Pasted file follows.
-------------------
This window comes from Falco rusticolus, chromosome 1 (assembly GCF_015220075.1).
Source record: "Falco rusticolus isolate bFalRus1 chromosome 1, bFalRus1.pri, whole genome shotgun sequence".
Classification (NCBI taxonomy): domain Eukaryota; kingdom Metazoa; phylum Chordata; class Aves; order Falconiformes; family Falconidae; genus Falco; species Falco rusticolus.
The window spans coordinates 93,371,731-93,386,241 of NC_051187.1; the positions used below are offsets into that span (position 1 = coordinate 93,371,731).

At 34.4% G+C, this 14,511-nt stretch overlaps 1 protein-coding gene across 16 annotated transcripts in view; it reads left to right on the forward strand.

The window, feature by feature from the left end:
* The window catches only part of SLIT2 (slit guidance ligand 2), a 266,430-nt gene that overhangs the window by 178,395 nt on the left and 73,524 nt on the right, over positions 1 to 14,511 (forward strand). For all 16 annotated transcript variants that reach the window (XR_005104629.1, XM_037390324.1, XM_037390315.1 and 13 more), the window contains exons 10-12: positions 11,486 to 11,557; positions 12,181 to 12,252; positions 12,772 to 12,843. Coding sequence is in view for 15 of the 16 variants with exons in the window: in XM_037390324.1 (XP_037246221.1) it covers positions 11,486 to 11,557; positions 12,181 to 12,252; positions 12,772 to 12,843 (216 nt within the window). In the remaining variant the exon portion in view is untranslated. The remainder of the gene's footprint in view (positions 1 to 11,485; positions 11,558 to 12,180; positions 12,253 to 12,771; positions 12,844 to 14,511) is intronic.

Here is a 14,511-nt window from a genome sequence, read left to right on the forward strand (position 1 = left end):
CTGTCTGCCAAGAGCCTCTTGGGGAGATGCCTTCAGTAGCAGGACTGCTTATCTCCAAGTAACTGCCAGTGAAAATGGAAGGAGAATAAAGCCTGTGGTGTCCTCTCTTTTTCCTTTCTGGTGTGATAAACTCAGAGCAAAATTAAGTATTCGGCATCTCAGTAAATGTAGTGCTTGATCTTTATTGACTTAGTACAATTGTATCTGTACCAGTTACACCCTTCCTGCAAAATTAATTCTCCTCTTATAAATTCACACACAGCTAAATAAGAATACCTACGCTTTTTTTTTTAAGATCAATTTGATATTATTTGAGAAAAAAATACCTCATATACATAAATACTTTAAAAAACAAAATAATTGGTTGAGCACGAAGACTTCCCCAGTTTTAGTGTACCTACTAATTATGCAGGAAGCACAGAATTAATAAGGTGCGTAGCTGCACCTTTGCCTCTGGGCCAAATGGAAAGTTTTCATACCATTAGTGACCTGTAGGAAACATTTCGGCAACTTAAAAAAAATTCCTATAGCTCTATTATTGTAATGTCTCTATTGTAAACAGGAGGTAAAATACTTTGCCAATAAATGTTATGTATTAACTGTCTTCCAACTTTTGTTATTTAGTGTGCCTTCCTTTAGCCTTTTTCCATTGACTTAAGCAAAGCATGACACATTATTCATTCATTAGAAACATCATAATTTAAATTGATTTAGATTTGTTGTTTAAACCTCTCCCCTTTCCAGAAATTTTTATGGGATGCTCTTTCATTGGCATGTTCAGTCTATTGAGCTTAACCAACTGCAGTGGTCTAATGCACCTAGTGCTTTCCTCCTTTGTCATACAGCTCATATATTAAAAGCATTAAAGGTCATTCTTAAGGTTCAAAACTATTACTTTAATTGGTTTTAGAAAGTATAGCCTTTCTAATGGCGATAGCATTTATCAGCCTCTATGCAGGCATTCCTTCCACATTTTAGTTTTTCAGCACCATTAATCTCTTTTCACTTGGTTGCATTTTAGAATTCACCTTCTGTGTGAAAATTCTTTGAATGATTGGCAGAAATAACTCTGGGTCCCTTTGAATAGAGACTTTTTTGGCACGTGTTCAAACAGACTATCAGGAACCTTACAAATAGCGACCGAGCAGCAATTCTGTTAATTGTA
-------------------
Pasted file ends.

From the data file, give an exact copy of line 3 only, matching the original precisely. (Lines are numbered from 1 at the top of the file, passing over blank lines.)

Classification (NCBI taxonomy): domain Eukaryota; kingdom Metazoa; phylum Chordata; class Aves; order Falconiformes; family Falconidae; genus Falco; species Falco rusticolus.